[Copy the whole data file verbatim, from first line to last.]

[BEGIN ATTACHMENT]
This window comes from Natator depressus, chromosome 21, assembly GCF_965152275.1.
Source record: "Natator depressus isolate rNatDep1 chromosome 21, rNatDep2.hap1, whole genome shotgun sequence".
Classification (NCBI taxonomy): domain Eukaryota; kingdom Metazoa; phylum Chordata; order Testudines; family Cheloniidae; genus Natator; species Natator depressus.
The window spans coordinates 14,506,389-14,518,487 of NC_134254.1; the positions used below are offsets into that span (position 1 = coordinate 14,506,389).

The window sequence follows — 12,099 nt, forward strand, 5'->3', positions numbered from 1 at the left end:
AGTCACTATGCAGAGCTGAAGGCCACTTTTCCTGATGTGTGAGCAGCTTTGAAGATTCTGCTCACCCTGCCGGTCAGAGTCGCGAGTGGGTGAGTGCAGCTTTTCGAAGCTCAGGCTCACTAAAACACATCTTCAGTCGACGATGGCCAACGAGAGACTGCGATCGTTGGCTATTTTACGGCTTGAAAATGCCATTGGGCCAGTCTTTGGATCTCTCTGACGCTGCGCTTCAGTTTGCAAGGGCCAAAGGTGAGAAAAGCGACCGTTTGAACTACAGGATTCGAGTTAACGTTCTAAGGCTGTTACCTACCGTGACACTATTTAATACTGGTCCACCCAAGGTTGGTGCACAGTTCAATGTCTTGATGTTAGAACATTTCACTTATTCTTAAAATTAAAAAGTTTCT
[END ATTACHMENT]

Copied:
This window comes from Natator depressus, chromosome 21, assembly GCF_965152275.1.
Source record: "Natator depressus isolate rNatDep1 chromosome 21, rNatDep2.hap1, whole genome shotgun sequence".
Classification (NCBI taxonomy): domain Eukaryota; kingdom Metazoa; phylum Chordata; order Testudines; family Cheloniidae; genus Natator; species Natator depressus.
The window spans coordinates 14,506,389-14,518,487 of NC_134254.1; the positions used below are offsets into that span (position 1 = coordinate 14,506,389).

The window sequence follows — 12,099 nt, forward strand, 5'->3', positions numbered from 1 at the left end:
AGTCACTATGCAGAGCTGAAGGCCACTTTTCCTGATGTGTGAGCAGCTTTGAAGATTCTGCTCACCCTGCCGGTCAGAGTCGCGAGTGGGTGAGTGCAGCTTTTCGAAGCTCAGGCTCACTAAAACACATCTTCAGTCGACGATGGCCAACGAGAGACTGCGATCGTTGGCTATTTTACGGCTTGAAAATGCCATTGGGCCAGTCTTTGGATCTCTCTGACGCTGCGCTTCAGTTTGCAAGGGCCAAAGGTGAGAAAAGCGACCGTTTGAACTACAGGATTCGAGTTAACGTTCTAAGGCTGTTACCTACCGTGACACTATTTAATACTGGTCCACCCAAGGTTGGTGCACAGTTCAATGTCTTGATGTTAGAACATTTCACTTATTCTTAAAATTAAAAAGTTTCT